Tuesday, April 9, 2013

A Rogue Farewell: Margaret Thatcher

Photo Credit: NBC News

"If you just set out to be liked, you would be prepared to compromise on anything at any time and you would achieve nothing." - Margaret Thatcher (1989)

Saturday, March 23, 2013

A Rogue Farewell: Chinua Achebe

"If you don't like someone's story, you write your own."
                                                                                                             – Chinua Achebe

 Every generation is granted its fair share of exceptionally influential individuals. They come in all forms and at varying levels of influence and fame, and the world is a better place for having them.

Wednesday, March 13, 2013

The End of God as We Know Him pt 2

    The inevitably shifting dynamics of international religion

A few months ago, we published “The End of God as We Know Him”, a rather controversial piece that discussed the waning lure of traditional organized religion and the rise of a more attractive secular-spiritual global culture. We hereby continue our analysis of this shift in paradigm, with the papal selection looming over our heads.

Thursday, February 21, 2013

How to Deal: The Necessity of Post-Tragedy Humor

O for Sweet Irony! Nike's Pistorius campaign has been the butt of many jokes recently.

"Roses are red, Violets are glorious,
Never sneak up on Oscar Pistorius"- @JohnnyHouse (Twitter)

"The tragedy is that, if Oscar Pistorius had no arms, this would have never happened" - @frankieboyle (Twitter)

Wittty? Sure. 

Funny? Well, if you're into that sort of thing.
Distasteful? Absolutely.

Yet no sooner had the Valentine's Day tragedy involving South African Olympic track star, Oscar Pistorius, and his girlfriend came out to the public, it has been one joke (well crafted or otherwise) after another

Friday, February 1, 2013

A Thank You To Our Readers From The Rogue Scholars

For a year now, the Rogue Scholar Society has worked week in, week out to bring you the best of cultural and socio-political commentary and discussion. From #StopKony to abominable rape comments by revered politicians, Lance Armstrong to the god Particle, Syria to the Olympics; if it happened in 2012, we had something to share with you, and were excited to have your audience and responses.

Not for nothing else, on behalf of the Rogue Scholars Society, we would like to thank you for your support through the whole process, and we hope 2013 and beyond will only see our forum go from strength to strength. To do that, we need your input!
Please take a quick minute of your time and fill out our survey here, that will help us better tailor the blog to your needs and expectations! Responses will be anonymous so, as the kids would say, 'go in!'

Thank you again, and we appreciate your input!

Monday, January 21, 2013

Why the Inauguration of Barack Obama Besmirches Dr. King's Legacy

                                                                                 -by Leroy Jenkins (Guest Writer)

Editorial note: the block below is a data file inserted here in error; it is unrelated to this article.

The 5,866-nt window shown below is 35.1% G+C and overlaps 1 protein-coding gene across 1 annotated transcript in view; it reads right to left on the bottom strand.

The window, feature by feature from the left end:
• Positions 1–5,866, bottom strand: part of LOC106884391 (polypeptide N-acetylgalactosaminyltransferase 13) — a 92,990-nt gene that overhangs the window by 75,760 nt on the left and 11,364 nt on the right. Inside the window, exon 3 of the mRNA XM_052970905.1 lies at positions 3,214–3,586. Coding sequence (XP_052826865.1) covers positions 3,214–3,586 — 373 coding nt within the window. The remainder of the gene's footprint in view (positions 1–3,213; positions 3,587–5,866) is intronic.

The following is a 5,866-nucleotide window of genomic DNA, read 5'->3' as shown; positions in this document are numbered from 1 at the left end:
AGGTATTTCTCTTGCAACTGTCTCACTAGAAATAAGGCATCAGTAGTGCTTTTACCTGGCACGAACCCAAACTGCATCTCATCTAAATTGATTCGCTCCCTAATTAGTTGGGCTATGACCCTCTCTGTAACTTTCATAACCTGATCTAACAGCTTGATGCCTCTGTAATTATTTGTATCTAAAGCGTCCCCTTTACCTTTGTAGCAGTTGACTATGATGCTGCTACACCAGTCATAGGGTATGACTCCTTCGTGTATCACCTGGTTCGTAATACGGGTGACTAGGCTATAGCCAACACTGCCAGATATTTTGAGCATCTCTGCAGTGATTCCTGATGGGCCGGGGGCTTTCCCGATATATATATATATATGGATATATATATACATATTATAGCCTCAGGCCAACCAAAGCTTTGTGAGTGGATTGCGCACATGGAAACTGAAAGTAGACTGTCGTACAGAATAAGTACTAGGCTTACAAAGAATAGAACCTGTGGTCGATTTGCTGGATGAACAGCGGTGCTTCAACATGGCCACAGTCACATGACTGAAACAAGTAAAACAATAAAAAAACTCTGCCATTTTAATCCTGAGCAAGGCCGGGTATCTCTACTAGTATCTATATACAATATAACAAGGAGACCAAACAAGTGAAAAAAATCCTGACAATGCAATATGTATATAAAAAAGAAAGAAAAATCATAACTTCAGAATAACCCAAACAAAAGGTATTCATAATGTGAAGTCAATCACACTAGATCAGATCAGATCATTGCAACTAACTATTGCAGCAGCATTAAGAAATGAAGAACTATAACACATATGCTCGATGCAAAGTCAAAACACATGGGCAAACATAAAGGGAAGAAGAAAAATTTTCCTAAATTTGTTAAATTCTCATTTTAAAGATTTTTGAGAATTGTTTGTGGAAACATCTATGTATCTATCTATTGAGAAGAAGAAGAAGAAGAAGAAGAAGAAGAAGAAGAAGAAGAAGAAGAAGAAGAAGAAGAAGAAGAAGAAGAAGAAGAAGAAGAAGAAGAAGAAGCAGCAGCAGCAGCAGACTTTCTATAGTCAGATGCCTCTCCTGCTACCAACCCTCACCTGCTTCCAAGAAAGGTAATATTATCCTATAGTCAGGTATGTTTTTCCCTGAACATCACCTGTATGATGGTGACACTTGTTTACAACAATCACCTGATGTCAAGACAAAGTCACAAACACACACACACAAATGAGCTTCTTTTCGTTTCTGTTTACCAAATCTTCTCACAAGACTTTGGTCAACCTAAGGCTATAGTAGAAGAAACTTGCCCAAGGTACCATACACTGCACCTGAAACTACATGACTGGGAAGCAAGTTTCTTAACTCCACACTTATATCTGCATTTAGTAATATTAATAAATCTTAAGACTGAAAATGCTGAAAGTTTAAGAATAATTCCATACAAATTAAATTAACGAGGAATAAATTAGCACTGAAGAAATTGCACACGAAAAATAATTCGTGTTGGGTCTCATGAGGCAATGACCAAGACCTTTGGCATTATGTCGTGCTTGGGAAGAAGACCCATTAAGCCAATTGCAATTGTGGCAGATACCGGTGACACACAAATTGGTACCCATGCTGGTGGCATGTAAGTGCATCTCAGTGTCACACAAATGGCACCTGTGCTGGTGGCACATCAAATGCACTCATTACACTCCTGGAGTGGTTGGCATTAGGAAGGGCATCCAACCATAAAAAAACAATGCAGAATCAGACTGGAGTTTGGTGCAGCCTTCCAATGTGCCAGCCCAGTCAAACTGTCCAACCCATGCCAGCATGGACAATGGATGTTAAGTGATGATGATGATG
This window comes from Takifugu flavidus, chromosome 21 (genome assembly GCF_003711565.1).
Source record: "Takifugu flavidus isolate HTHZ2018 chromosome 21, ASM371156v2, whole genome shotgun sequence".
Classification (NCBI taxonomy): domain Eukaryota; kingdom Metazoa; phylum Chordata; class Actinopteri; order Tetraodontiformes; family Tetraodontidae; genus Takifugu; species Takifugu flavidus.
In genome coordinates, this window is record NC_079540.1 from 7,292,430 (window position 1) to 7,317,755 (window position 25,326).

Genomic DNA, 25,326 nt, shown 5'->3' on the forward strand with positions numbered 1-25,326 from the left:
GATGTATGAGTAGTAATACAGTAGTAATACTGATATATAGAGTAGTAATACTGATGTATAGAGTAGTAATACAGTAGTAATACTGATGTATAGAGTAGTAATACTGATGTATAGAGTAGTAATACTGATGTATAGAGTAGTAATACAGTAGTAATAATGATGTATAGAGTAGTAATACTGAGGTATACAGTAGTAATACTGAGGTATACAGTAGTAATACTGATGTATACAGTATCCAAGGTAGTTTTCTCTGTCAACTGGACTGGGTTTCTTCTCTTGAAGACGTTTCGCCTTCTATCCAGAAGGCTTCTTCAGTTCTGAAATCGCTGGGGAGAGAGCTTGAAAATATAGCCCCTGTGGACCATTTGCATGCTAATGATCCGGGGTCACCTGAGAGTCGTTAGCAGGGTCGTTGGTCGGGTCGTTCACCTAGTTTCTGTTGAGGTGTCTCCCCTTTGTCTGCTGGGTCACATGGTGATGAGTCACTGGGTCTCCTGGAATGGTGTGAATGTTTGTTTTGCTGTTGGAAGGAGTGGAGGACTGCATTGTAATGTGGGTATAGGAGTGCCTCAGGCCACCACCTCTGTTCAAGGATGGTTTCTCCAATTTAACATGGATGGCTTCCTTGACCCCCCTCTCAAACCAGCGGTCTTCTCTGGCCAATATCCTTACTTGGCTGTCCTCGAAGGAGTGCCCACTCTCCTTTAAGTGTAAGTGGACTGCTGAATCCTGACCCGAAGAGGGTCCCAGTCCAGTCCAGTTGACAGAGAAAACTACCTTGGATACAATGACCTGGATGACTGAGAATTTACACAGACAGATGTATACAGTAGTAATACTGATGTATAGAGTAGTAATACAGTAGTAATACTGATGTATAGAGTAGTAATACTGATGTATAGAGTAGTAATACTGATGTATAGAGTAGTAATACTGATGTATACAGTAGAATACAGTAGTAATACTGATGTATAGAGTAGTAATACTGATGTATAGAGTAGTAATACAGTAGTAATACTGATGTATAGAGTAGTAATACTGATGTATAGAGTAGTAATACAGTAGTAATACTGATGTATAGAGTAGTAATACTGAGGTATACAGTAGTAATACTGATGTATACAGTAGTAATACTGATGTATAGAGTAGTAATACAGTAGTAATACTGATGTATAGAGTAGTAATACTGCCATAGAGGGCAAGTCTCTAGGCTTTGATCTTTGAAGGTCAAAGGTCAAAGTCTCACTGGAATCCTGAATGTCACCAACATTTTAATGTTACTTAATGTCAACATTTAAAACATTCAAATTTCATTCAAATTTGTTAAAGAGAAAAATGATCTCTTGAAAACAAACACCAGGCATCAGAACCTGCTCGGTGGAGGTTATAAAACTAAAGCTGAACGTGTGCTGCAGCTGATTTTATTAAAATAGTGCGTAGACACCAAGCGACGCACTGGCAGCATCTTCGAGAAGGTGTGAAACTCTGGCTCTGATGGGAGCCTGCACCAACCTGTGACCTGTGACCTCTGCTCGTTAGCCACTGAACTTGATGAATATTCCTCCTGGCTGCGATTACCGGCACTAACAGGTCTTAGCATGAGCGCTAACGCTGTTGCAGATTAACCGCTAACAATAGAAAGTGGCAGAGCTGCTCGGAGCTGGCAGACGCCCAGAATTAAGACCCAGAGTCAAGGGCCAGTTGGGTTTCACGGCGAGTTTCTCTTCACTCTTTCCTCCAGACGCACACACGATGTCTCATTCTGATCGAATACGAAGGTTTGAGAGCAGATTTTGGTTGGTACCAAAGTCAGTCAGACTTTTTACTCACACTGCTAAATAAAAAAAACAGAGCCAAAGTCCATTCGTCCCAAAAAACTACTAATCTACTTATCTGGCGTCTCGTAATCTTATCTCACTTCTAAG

Today. Monday January 21, 2013, President Barack Obama will be inaugurated into his second term as the Commander-in-Chief of the US Armed Forces and leader of this great nation. To many, it would only seem fitting that, on this momentous occasion, the president should take his oath of office on the Bible that once belonged to Dr. Martin Luther King Jr.

Friday, January 18, 2013

The Discontented Democratic Soul

by Paul Mitchell, Guest Contributor

Photo courtesy of log24.com

What is it about this country that causes people to flip so terribly?  Regardless of political stance, it is impossible to ignore the fact that atrocities like those in Newtown, Connecticut and Aurora, Colorado seem to be happening more and more frequently these days.  In response to national tragedies, the people of this country instinctively do two things in quick sequence: they embrace and mourn with their neighbors for a few days, then look to the Federal Government to respond. 

Monday, January 14, 2013

The Concept of Home and Unofficial Dual Citizenship

Picture courtesy of: http://history-africa.com/Zimbabwe/

I’ll admit, I had gone rogue (pun intended) for a good few months, but since this is the month of resolutions, what better way to start the year than to write an article for one of my favourite platforms. I recently visited my homeland Zimbabwe for the first time in two years and one conversation struck a chord in me. A young girl who has become a friend and who I refer to as Soul (because she gets me so well) spoke about her unofficial dual citizenship. See, she moved to Canada to study,

Wednesday, January 9, 2013

[Interview] Breaking the Silence in the Congo with Satori Ananda

(Originally posted on Red Sociology)
Part of our (Red Sociology) blog’s purpose is to highlight struggles for liberation and freedom going on around the world and do what we can to let everyone know about them. On that note I had the pleasure some time ago to talk with Satori Ananda, an activist and organizer working with an organization called Friends of the Congo. Their organization’s goal is to highlight the abuses, outside influences, and internal conflicts that is tearing the Congolese people apart. Their main organizing effort in this capacity is an event called Congo Week which was October 14-20th last year. They also have a speaker tour which also spreads their message across different communities. Below is an email interview done with Satori about conditions in the Congo, her organization’s involvement, and what you can do to support their efforts.